Research: Airport Security Spending to More Than Double in Next Six Years

Airport security remains a priority for individual countries and the international community. An increase in global air travel over the last decade has driven growth in the security industry. The persistent threat of terrorist and criminal attack as well as new regional security directives have all contributed to this trend.

The global increase in airport infrastructure and upgrades of ageing equipment continue to offer new opportunities for industry to provide the latest technology and security solutions for airports throughout the world.

New analysis from Frost & Sullivan Global Airport Security Market Assessment, finds that total expenditure was around $19.10 billion in 2011 and estimates this to increase to $45.43 billion by 2018. The research covers perimeter security, surveillance, access control, integration, screening, command and control and, personnel.

"High threat perceptions of criminal or terrorist attacks will continue to boost investment in airport security," said Frost & Sullivan Research Analyst Anthony Leather. "Regional and global legislation is constantly amended and updated in an attempt to address any criminal or terrorist activity. This has compelled airport operators worldwide to continually update latest security procedures and technology solutions."

Despite the global economic downturn, investment in airport infrastructure will continue to rise. More technologically advanced security equipment will be procured to ensure that airports meet stricter regulations and the highest security standards. This will be especially true in Asia Pacific (APAC), including India and China.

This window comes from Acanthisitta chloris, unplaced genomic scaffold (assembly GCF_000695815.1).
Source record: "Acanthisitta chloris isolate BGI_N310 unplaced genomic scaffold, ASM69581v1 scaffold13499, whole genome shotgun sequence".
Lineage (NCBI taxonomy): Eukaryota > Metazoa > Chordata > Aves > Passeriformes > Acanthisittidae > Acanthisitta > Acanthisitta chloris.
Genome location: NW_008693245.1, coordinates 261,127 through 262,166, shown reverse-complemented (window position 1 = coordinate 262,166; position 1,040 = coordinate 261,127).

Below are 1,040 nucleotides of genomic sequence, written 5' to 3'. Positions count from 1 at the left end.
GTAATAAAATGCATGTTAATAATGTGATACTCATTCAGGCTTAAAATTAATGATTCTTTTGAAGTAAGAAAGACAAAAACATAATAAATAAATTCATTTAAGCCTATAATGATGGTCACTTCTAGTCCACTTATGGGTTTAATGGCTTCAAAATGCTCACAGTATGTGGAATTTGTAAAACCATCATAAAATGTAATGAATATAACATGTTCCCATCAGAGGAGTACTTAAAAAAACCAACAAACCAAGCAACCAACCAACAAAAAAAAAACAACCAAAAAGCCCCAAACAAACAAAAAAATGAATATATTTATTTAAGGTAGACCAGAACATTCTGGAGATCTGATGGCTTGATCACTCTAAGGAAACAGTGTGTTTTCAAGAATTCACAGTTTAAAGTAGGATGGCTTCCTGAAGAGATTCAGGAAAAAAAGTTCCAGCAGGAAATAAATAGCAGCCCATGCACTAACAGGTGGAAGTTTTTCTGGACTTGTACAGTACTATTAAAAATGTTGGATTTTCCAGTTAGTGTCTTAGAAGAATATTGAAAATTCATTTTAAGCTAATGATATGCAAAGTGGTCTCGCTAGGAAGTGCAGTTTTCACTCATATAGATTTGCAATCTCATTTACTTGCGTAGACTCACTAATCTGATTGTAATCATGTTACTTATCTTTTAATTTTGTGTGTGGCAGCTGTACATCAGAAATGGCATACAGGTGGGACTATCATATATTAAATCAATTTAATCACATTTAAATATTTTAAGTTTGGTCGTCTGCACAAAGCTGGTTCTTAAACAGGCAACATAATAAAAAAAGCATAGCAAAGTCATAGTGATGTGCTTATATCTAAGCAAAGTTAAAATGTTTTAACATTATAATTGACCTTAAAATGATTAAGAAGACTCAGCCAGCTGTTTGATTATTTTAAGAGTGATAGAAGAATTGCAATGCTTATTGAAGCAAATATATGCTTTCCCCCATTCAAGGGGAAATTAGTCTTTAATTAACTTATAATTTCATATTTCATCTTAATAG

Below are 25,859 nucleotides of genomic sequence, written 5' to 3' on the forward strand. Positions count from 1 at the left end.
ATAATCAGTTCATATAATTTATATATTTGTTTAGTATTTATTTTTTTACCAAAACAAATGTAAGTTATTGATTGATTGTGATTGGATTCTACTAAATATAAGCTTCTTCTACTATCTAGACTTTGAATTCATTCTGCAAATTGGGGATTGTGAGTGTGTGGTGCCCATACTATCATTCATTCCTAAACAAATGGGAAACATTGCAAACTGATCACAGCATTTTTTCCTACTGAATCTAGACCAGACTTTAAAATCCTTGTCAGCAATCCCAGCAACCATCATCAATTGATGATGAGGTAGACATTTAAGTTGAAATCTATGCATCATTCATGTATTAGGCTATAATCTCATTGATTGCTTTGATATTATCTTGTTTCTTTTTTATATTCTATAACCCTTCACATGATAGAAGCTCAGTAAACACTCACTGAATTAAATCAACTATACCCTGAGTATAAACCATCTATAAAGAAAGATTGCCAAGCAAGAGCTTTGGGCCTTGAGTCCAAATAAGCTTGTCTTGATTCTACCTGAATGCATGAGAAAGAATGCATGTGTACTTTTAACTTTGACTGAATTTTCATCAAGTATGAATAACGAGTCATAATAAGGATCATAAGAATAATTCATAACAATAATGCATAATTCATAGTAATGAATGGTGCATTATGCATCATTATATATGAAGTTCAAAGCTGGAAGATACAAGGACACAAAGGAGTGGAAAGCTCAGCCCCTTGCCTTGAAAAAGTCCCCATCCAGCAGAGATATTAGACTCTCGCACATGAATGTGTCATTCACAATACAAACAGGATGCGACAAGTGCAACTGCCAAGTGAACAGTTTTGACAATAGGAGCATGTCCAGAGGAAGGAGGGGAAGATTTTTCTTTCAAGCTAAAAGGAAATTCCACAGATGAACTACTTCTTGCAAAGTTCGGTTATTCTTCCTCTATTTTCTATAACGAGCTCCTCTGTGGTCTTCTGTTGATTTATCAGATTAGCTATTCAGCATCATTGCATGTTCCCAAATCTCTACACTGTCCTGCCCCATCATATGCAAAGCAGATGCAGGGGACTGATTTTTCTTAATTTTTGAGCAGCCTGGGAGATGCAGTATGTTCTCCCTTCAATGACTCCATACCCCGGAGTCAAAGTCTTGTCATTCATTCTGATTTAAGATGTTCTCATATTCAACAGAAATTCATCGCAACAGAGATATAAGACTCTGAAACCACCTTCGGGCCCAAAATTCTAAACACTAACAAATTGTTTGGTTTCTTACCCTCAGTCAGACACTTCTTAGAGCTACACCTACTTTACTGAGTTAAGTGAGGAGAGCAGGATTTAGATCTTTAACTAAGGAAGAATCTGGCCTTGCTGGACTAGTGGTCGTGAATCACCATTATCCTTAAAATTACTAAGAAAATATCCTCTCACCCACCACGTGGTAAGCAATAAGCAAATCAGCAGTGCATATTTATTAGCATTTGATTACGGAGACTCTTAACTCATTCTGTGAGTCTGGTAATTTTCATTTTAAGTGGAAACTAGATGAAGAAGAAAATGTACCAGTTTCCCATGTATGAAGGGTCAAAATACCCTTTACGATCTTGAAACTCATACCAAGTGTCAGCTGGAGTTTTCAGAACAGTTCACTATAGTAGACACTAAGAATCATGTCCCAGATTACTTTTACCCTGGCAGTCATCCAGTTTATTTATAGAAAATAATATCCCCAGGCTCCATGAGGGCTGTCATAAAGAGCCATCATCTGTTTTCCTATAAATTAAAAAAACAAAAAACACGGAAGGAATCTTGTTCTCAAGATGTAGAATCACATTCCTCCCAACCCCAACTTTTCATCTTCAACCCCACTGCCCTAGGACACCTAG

At present, airport security remains labor-intensive, consuming the majority of the security budget. These costs take away from potential investments in new, cutting-edge technology.

"But while technology can help to identify threats, it still requires human interaction to evaluate and implement the appropriate response," adds Leather.

Technologies and systems that prove to be more efficient than personnel will appeal to airport operators. Companies that can provide a total security option are becoming more desirable, so that integration of security systems can be easily achieved.

"The integration of security systems is becoming vital for airport security managers," said Leather. "Integration results in a more comprehensive and cohesive security control that helps to respond to identified threats in a more efficient and effective manner. Therefore, technology that can be easily integrated will be in the most competitive position in the procurement process."

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